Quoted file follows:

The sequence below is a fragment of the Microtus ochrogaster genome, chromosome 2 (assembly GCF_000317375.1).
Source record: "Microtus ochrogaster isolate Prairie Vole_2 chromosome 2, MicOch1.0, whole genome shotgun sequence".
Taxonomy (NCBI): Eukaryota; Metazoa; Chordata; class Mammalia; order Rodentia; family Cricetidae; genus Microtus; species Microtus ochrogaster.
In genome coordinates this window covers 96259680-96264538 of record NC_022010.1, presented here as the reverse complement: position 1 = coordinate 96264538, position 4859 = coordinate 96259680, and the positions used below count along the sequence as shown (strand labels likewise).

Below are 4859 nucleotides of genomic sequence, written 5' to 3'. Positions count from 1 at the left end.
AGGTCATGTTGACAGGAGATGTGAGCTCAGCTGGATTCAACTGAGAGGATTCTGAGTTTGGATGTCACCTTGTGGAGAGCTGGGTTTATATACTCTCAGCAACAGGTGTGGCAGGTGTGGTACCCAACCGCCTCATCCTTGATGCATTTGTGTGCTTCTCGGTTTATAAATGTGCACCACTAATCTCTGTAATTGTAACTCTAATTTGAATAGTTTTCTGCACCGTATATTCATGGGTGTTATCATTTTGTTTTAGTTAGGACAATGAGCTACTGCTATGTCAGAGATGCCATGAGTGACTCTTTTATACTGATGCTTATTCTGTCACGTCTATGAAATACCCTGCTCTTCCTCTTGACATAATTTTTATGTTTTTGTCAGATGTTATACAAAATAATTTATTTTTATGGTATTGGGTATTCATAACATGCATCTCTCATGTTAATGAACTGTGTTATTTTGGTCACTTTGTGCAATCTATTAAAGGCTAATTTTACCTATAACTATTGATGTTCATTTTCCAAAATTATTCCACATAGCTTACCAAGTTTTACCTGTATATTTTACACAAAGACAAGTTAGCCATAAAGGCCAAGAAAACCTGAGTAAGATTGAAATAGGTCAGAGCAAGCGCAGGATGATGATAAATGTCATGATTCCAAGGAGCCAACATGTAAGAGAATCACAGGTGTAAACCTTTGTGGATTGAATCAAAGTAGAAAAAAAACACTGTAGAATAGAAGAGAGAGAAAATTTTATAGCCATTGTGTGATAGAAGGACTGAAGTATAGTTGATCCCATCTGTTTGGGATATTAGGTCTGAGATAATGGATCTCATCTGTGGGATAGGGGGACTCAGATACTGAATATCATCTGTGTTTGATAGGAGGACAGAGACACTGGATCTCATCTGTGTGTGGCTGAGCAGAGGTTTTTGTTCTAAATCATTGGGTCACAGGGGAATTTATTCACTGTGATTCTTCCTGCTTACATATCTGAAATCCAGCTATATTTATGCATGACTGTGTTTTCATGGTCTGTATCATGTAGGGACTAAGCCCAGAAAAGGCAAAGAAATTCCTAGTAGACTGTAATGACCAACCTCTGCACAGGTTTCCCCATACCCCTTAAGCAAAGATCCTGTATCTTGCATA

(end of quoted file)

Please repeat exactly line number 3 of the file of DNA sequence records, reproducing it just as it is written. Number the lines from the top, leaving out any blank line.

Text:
Taxonomy (NCBI): Eukaryota; Metazoa; Chordata; class Mammalia; order Rodentia; family Cricetidae; genus Microtus; species Microtus ochrogaster.